St Swithun was born in Winchester, in about 800 and although little is known about the details of his former life he had an enduring presence in the history of Hampshire.
Swithun entered the church and served the King of Wessex’s household. He must have had a charismatic personality, for he quickly became an important advisor to King Egbert of the West Saxons.
Swithun is thought to have taught the future king, Ethelwulf, father of Alfred the Great. All their signatures are on an ancient parchment giving the church 1/10th of the lands of Wessex for its support. In 852, Ceolnoth, Archbishop of Canterbury, consecrated Swithun as bishop of Winchester.
Swithun the town planner
After becoming Bishop he immersed himself in the development of the infrastructure of Winchester, overseeing the building of several important structures including the rebuilding of Winchester’s East Gate bridge over the River Itchen. It was while visiting the workmen on the bridge that Swithun came upon a poor woman who had dropped and broken a basket of eggs. Legend states that he restored the broken eggs to whole, this story is re-told in many ways, including the C13th wall paintings in Corhampton Church.
Swithun died in AD862 and at his own request, was buried in a simple grave outside the west door of the Old Minster. He wanted to be where the rain fell on him and people walked by and there he lay for a century. He was loved and venerated by the people and he had loved them and taken care of the poor and needy, so it is no surprise that Swithun became a saint. More and more miracles began to be associated with him, and the cult of St Swithun grew rapidly.
However, his bones were removed in AD971 to a new location in the cathedral, from there on in, there seemed to be an escalation in his popularity.
Pilgrims began to pay homage to the saint in increasing numbers, a tradition which continued, even though St Swithun’s remains, along with those of other kings, queens and bishops, were transferred once again from the Old Minster to the New in 1093 and set in much more elaborate shrines.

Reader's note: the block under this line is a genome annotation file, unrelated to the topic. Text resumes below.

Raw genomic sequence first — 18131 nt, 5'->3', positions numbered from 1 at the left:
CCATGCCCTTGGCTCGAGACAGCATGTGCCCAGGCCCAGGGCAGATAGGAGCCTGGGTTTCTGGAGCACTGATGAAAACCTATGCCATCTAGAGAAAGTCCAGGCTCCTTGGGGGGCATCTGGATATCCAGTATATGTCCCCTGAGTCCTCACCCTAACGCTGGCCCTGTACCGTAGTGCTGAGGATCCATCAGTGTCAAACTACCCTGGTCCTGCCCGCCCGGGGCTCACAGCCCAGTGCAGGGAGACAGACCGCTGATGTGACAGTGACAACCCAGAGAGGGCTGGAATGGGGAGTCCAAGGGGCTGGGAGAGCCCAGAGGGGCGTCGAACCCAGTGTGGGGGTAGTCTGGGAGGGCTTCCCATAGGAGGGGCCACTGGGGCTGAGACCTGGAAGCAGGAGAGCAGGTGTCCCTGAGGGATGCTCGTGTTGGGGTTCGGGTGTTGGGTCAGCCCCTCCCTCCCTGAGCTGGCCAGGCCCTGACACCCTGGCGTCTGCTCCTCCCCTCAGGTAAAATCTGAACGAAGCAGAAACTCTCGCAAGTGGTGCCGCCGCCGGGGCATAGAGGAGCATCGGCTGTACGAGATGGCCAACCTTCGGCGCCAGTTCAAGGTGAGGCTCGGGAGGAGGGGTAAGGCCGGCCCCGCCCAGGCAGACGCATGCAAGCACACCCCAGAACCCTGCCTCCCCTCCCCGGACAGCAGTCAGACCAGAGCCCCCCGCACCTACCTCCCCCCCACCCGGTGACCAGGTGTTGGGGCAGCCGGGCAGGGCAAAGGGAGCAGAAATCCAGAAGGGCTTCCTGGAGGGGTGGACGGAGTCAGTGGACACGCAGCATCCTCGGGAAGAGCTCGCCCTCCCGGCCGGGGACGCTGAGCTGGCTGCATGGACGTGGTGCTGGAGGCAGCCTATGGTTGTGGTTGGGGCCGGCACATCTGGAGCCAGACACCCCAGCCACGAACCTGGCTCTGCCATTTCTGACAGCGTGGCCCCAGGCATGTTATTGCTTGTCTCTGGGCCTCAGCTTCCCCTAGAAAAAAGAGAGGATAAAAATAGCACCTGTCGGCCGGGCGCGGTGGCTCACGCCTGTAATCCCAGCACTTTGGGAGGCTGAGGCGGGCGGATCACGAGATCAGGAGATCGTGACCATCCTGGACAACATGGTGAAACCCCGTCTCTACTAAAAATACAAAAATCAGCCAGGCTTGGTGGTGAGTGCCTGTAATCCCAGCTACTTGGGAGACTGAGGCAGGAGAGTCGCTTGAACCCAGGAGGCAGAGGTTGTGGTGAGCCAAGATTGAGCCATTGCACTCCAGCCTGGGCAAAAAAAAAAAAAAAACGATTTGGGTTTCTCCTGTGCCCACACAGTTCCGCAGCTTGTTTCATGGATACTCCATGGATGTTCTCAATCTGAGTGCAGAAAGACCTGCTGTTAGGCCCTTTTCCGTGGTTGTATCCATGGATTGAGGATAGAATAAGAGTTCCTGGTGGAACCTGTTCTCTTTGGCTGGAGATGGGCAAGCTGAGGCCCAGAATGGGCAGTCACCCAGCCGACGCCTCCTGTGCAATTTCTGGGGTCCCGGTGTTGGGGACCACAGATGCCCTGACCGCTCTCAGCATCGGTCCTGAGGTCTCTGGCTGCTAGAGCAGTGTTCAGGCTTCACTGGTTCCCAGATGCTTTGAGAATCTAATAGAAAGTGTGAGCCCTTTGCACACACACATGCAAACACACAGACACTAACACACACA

Legend has it that St Swithun caused an unrelenting rain to fall on the day of his translation and since then the 15th July, the day of the removal of his remains is known as St Swithuns day, a day when, if it rains, it will rain for forty more days.
St Swithun’s Day, if thou dost rain,
For forty days it will remain:
St Swithun’s Day, if thou be fair,
For forty days ’twill rain nae mair.
His shrine became a point of pilgrimage, one of the most important in England. A typical Medieval cult grew up around him. Swithun’s tomb became one of the most popular pilgrimage sites in England, with pieces of his body being moved around the country as holy relics.
Still what was left of St Swithun’s body was not left to rest, it was moved into yet another Winchester church in the following century. This remained his final home until the Reformation. In 1538, English reformers destroyed Swithun’s shrine and scattered its relics.
St Swithun’s image appears in churches all around Winchester and in Winchester Cathedral a new shrine has been erected in the location of the old and the pilgrims chair and door can be seen, it remains a point of pilgrimage nearly fifteen hundred years after his death.